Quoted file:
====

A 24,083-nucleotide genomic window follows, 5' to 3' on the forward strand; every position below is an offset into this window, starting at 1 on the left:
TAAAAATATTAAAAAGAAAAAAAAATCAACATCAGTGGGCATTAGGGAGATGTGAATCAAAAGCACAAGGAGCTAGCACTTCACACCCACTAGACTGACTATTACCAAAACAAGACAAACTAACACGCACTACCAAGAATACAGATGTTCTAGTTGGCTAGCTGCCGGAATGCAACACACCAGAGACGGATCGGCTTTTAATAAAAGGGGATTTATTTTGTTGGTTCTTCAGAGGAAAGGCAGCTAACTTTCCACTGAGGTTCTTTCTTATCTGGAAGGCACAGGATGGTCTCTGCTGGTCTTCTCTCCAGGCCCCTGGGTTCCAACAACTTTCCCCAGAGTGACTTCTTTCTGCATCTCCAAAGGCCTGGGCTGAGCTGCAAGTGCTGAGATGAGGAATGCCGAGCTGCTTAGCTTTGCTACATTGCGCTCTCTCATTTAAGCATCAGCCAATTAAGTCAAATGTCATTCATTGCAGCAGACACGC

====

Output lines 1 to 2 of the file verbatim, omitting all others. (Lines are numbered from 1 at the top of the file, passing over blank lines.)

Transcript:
A 24,083-nucleotide genomic window follows, 5' to 3' on the forward strand; every position below is an offset into this window, starting at 1 on the left:
TAAAAATATTAAAAAGAAAAAAAAATCAACATCAGTGGGCATTAGGGAGATGTGAATCAAAAGCACAAGGAGCTAGCACTTCACACCCACTAGACTGACTATTACCAAAACAAGACAAACTAACACGCACTACCAAGAATACAGATGTTCTAGTTGGCTAGCTGCCGGAATGCAACACACCAGAGACGGATCGGCTTTTAATAAAAGGGGATTTATTTTGTTGGTTCTTCAGAGGAAAGGCAGCTAACTTTCCACTGAGGTTCTTTCTTATCTGGAAGGCACAGGATGGTCTCTGCTGGTCTTCTCTCCAGGCCCCTGGGTTCCAACAACTTTCCCCAGAGTGACTTCTTTCTGCATCTCCAAAGGCCTGGGCTGAGCTGCAAGTGCTGAGATGAGGAATGCCGAGCTGCTTAGCTTTGCTACATTGCGCTCTCTCATTTAAGCATCAGCCAATTAAGTCAAATGTCATTCATTGCAGCAGACACGC